If you’re reading this article, chances are you hadn’t chosen your career when you started your degree. Or perhaps, you did and you changed your mind half way through.
Let us tell you why this is okay.
Firstly, your degree title doesn’t define who you are or your future. Secondly, a recent longitudinal survey of 2012/13 graduate destinations revealed that a massive 93% are in work or study nearly three and a half years later. And it’s likely a significant chunk of these graduates sought after a job unrelated to their degree too – so the future’s bright for you.
Here’s what you need to do now if you’re looking for a job unrelated to your degree.
Once you’ve identified the career path you’d like to follow, you need to work out if you’re qualified enough to pursue it. Take some time to audit your skills, abilities and experiences and pair them with the occupation you’ve got your eyes on. Then, work out if you need to top up on any specialised skills.
Chances are the last three years of studying won’t have been a waste because of the strong transferable skills you’ve developed. At entry-level, employers don’t expect you to have an accomplished skill set, therefore, it’s the soft skills that will get you places.
If you’ve found that you’re lacking some technical abilities, you may be able to make them up with an internship, work experience or a shadowing scheme. And since leading employers value work experience over grades among graduates, it’s unlikely that your degree in a different field will hinder you.
When applying for a job unrelated to your degree, you need to showcase the skills that are most relevant to that position.
Go through the job description of your dream role and identify common keywords, phrases and industry jargon. Then, inject them naturally throughout your CV to show prospective employers that you’re a decent match for the role.
In addition, make sure that the skills listed on your CV fulfil the requirements in the job description. For example, if the role requires someone with excellent written and verbal communication skills, and you have these, mention it!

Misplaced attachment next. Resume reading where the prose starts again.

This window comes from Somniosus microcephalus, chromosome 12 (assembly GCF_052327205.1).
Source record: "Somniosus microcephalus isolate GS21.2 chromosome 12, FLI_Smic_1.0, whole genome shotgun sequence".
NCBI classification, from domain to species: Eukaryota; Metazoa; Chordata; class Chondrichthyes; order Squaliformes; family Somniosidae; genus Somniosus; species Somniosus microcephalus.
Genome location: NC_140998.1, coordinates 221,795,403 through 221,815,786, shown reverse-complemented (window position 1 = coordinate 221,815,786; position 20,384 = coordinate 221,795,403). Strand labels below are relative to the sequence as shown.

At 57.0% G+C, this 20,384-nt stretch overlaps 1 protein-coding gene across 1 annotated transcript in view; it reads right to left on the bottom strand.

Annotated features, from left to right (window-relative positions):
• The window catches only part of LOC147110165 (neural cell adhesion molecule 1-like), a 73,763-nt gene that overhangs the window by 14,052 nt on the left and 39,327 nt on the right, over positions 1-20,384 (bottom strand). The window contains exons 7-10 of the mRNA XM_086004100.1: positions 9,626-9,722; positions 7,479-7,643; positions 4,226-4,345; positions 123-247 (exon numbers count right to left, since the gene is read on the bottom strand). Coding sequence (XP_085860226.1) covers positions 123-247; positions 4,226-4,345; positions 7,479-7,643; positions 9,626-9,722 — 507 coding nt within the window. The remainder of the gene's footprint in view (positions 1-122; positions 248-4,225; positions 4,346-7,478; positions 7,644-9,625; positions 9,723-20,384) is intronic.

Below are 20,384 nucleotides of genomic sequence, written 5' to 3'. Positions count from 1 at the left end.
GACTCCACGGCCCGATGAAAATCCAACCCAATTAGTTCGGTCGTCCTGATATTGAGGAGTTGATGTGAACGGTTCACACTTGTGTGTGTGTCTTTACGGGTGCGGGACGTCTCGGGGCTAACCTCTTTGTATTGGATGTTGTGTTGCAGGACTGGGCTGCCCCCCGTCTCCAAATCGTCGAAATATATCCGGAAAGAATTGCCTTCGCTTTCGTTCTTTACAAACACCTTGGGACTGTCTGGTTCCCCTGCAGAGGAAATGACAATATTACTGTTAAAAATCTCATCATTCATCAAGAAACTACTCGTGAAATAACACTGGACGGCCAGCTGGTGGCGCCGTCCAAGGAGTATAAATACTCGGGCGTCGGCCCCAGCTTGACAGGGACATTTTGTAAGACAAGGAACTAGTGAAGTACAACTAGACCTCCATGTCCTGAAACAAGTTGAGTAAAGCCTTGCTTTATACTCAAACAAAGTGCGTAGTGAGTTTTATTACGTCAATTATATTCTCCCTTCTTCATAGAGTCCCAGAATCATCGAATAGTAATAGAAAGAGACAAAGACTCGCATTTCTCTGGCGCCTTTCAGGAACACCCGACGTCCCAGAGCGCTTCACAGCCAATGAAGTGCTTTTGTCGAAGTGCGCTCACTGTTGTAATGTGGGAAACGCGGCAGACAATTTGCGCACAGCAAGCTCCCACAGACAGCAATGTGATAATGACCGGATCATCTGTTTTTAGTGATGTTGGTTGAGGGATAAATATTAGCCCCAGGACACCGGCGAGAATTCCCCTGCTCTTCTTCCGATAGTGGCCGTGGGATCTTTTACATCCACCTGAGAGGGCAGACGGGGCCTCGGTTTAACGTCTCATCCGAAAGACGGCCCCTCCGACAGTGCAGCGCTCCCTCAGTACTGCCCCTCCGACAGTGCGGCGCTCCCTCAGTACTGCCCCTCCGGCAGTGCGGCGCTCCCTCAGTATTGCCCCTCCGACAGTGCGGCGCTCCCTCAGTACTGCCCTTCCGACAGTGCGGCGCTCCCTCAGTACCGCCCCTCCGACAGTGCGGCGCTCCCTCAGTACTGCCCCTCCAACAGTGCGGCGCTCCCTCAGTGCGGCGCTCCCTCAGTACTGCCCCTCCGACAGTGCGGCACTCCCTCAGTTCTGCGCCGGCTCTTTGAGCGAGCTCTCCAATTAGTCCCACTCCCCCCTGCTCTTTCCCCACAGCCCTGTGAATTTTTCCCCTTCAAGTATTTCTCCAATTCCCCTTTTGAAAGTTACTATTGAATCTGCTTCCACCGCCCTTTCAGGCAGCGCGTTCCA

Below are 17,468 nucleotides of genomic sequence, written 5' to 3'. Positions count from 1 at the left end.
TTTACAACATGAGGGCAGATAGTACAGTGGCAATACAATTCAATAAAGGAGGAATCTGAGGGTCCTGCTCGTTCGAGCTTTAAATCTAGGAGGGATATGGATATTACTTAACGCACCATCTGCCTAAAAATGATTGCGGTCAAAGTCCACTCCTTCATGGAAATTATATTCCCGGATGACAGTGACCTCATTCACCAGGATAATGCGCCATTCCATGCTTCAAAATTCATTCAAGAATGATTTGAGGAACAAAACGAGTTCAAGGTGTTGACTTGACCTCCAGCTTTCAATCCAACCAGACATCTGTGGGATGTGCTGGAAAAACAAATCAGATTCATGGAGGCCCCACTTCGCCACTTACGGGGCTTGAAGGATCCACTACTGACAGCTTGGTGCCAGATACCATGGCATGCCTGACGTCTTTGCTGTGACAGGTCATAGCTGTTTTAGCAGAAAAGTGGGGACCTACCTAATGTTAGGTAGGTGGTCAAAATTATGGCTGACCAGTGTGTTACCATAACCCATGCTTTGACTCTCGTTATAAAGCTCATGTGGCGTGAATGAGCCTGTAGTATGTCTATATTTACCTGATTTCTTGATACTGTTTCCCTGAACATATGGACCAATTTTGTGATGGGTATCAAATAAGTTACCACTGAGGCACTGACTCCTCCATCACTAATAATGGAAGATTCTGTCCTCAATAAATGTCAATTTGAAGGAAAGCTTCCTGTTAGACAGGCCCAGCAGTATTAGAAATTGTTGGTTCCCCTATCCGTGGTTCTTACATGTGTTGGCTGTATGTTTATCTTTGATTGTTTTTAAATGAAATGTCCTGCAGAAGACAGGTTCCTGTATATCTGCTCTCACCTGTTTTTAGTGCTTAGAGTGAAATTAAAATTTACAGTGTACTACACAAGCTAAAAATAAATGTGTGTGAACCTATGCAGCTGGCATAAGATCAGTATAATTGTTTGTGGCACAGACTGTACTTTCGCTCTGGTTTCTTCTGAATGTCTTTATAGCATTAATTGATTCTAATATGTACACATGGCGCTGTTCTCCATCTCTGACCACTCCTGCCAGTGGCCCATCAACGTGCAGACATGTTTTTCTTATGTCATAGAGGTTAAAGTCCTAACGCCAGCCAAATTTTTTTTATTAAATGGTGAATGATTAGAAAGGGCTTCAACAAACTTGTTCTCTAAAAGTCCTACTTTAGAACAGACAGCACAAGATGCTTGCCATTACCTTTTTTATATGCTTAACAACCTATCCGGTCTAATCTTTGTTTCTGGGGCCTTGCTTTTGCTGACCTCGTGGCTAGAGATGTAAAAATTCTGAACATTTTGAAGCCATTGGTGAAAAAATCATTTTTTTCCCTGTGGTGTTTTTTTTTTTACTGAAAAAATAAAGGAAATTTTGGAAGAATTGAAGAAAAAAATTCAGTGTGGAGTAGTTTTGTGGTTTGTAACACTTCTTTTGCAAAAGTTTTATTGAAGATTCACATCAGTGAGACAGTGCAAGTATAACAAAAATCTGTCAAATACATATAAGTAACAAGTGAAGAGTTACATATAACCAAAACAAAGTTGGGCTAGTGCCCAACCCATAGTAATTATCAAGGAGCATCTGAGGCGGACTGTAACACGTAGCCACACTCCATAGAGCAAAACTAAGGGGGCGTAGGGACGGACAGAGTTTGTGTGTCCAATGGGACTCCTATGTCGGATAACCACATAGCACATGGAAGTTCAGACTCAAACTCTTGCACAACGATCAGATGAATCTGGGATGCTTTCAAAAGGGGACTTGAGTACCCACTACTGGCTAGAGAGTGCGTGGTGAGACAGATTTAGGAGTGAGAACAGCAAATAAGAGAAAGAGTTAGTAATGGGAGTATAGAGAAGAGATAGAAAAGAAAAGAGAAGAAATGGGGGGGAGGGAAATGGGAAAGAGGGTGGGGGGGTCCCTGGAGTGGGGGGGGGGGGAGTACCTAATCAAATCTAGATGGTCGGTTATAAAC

Simultaneously, in order to make a great impression, cut down on the irrelevant info. For example, you may like to summarise your GSCEs in one line, rather than bullet point each one individually. This will create space for the more important details.
Since you’re a graduate applying for an entry-level role, rest assured that employers don’t expect you to have a complete skill set just yet – they’re prepared to develop you. However, you need to demonstrate some ability, and this will primarily come from the transferable skills you developed throughout your degree.
Here are a few common graduate, transferable skills you could reference:
Another way to get a job unrelated to your degree is by getting some work experience on the side.
So many graduates assume that work experience has to be a full-time project and that it’s hard to obtain – but it doesn’t have to be.
Start with checking out suitable volunteering and work shadowing schemes. If you’re still hanging around your university throughout summer, you might be able to find a placement on site or in the nearby area. In addition, look for placements that are only one or two days a week. That way you can fit in a part-time role to keep your funds topped up.
Remember, all experience is good experience. Therefore, don’t get caught up in finding placements with big names and brands. You stand a much stronger chance of securing a placement by keeping your search small-scale and local.
It’s not as impossible as it might seem to gain a job unrelated to your degree. After all, just think of the people that didn’t go to university and have made their way up the ladder. Simply keep your ideal job in prime focus and work out what you need to get there. You’ll quickly see that it’s possible to get that dream job after all.
About the author: Laura Slingo is digital copywriter for the UK’s leading independent job board, CV-Library. For more expert advice on job searches, careers and the workplace, visit their Career Advice pages.
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